Director David Brooks poses next to the stop-motion puppets used in Disney's new Halloween special (Photo courtesy of Disney)


An insider’s look into Disney’s new stop-motion Halloween special

In Disney's new Halloween special, Director David Brooks and his team at Stoopid Buddy Stoodios utilized a host of unique animation techniques to make Disney's classic characters come to life.
<a href="" target="_self">Ethan Rhee</a>

Ethan Rhee

October 2, 2023

A small, closed-off stage is set with everything that you’d expect from a Halloween show: tangled cobwebs, slate-gray tombstones and knotted tree trunks to name a few. Just down the hall, around 20 other stages with different scenes make up the production space of Stoopid Buddy Stoodios. Here, Disney Junior’s new Halloween special, “Mickey and Friends Trick or Treats,” has been animated by Director David Brooks and his team over the past year.  

Drawing on aspects of classic Disney nostalgia, the special features Mickey, Minnie, Goofy, Donald and Daisy who fall under a spell cast during a visit to Witch Hazel’s mansion while trick-or-treating. What makes it unique, though, is that the special was created almost entirely through Stoopid Buddy Stoodios’ style of choice: stop motion.

Through this medium, scenes are animated by physically moving and manipulating characters in between individually shot frames which are then strung together to form coherent movement. In addition to the use of character puppets, Line Producer Josh Larsen explained that animators use sets of swappable mouths and eyebrows (which are often adjusted between shots) in order to make the characters and their dialogue come to life.

In an interview with Brooks, he explained that he stumbled upon stop motion by chance. “So [I] graduated [from] film school and moved back to my hometown of Chicago…I went down the list of production companies in town, and I literally knocked on the doors of dozens of production companies and handed them my resume. One of those places gave me a job and I was hooked.”

He later mentioned that one thing that got him hooked on the medium is what he calls the “artist’s fingerprint.” According to Brooks, when it comes to stop-motion, craftsmanship is apparent in every aspect of production. As opposed to traditional animation, everything in stop motion — from the preliminary sketches to the hand-painted puppets — has an artist’s touch that can’t be replicated in any other way. To him, this is the ultimate expression of people bringing their talents and creativity to fruition.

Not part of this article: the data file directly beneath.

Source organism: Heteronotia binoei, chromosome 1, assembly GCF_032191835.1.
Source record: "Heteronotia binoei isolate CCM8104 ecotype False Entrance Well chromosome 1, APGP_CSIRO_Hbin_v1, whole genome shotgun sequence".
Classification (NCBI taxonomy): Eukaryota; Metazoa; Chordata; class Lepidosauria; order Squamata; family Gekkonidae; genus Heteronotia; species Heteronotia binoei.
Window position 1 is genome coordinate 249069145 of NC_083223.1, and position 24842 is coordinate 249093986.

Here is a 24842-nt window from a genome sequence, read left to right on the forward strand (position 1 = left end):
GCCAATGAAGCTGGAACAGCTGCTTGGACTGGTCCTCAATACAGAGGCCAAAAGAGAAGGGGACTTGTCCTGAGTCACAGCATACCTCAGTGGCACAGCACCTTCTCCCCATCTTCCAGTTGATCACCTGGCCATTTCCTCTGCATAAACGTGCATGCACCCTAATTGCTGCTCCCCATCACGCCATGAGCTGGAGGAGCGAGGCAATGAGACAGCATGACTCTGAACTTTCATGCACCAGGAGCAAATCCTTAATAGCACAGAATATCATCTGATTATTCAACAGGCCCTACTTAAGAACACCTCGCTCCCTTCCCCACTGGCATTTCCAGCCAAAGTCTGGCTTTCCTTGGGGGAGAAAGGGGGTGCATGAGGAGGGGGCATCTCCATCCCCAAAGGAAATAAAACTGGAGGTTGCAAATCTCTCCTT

One of the studio’s best displays of creativity is its marriage of classic stop motion with modern technique. One example of this is the creation of Ghost Goofy, which required a minimum of three exposures each time he appeared to create a translucent, ghost-like glow. First, the scene was shot normally, with Ghost Goofy’s figurine being photographed alongside the other characters. Then, the lights were shut off, and a UV light was used to illuminate the iridescent paint that the character team had utilized. After the second shot was taken and overlaid on top, the VFX team edited on another layer in order to achieve the desired effect. Larsen remarked that this is just the minimum; animators sometimes used up to four or five shots of Goofy per frame. 

Using UV paint to create a ghost-like Ghost Goofy is only one of many creative solutions that Brooks’ team employed to make the show come to life.

“We work in-house with the VFX department here at Stoopid Buddy Stoodios and they are well equipped and well versed… So when I asked for something from the VFX department, nine times out of 10 they know exactly how to do it. And I know that they know how to do it. And then sometimes I ask for things that I know they don’t know how to do, and I say, ‘Let’s work this out.’ And then it becomes trial and error… [but] at the end of the day, everybody that we work with is creative. It isn’t just some vision of some dictator director who’s trying to tell everybody what to do,” he said. 

And for those who want to try stop-motion for themselves? Brooks’ biggest piece of advice is to simply start doing it, saying “Yes, it’s important to learn the technique of stop-motion animation but if you want to be a storyteller, tell a story. It can be a simple story, it doesn’t have to be five acts or Shakespearian; you don’t have to animate in iambic pentameter. Just get out there and do it.”

In addition, Brooks directed attention toward the large number of apps that can be downloaded for little to no cost on mobile devices as well as online courses. He also gave a few social media recommendations, saying, “Justin Rasch is a super talented animator and he does a lot of toy animation, and I just saw that he’s teaching. Donald Faison is [also] super interesting…he’s a legit stop-motion animator.”

“Mickey and Friends Trick or Treats,” is now streaming on Disney+ and Hulu. It was produced in collaboration with Disney Junior and features new original music from Emmy Award-nominated songwriter Beau Black.